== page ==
A good friend of mine agreed to give talks on a woman’s conference. The topic? Contentment. A few weeks before the conference, she found out she might have breast cancer. She gave the talks anyway.

If you can’t talk about contentment at a time like this, when can you?

Five years ago, my son got sick. The doctor thought it was whooping cough. But instead of getting better, he started getting worse. He was home from school for weeks at a time, and then for months. He was finally diagnosed with chronic daily headaches and migraines complicated by chronic fatigue syndrome. He has learned to manage his condition, but he still suffers daily. His illness prompted me to add the topic of contentment to the teaching schedule for our women’s group.

If you can’t talk about contentment at a time like this, when can you?

Just over a year ago, my husband began to experience strange symptoms. He grew weaker and weaker. Medical tests came up blank. He started vomiting, became unable to keep any food down, and was hospitalised. We found out he had a rare small bowel cancer that couldn’t be picked up in the usual scans. Two months after major surgery and at the beginning of six months of chemotherapy, I was due to give a talk on contentment. I could have cancelled, but something told me there would never be a better time.

If you can’t talk about contentment at a time like this, when can you?

The apostle Paul was flogged, beaten, stoned, and shipwrecked. He knew hunger, thirst, nakedness, cold, danger. He was deserted by friends, opposed by popular teachers, persecuted by his own people (2 Cor 3:11-29; 2 Tim 4:10). He worried greatly about the well-being of the churches, and there were times when he was under such pressure that he despaired of life itself (2 Cor 1:8, 11:28). He knew he would face execution for preaching the gospel (2 Tim 4:6-8). Yet he wrote these words from prison: “I have learned the secret of being content in any and every situation” (Phil 4:2).[1]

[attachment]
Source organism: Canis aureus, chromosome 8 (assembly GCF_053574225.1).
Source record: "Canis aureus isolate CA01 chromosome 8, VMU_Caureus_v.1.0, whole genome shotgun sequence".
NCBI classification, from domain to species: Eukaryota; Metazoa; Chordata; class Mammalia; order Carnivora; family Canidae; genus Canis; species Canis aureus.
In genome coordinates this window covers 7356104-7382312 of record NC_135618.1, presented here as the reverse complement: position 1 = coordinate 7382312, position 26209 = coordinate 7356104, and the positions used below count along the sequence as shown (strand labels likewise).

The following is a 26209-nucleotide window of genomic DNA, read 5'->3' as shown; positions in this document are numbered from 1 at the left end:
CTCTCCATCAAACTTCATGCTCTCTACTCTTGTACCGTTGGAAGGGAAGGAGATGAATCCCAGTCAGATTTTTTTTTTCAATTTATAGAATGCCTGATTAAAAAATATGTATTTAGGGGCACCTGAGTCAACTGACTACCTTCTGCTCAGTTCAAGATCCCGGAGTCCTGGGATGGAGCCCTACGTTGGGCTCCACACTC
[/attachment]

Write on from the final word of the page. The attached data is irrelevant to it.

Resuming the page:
If you can’t talk about contentment at a time like this, when can you?

For most of us, the issues aren’t usually this big. Yet they niggle away at us, year after year. The house we can’t afford to renovate. The holidays we don’t get to go on. The relationship we have to live without. The health issues that plague us. The people around us who are smarter, wealthier, more attractive. When your husband gets cancer, these things might shrink in importance, but they don’t stop bugging you. In some ways, they become more bothersome, like mosquitoes biting when you’re lying awake in pain.

If you can’t talk about contentment at a time like this, when can you?

In this ten-part series, I want to share what I’ve discovered about contentment during the last few years. What is it? How do you get it? What’s the “secret” of contentment (Phil 4:2)? How did Paul learn it? How can learn it?

As I prepared this series, God’s words about contentment dug more deeply into me than I expected, changing me not at the level of do’s and don’ts, but at the level of the heart. I pray that, as you read these posts, his word will do the same for you.

1. In what areas of your life do you struggle to be content? Have there been times when your contentment has been challenged greatly? Why?

2. What do you think the “secret” of contentment might be? If someone asked you how to become more content, what would you tell them?

[1] Biblical quotations are taken from the New International Version unless otherwise specified.

Photo: Jamie Freeman (via istockphoto)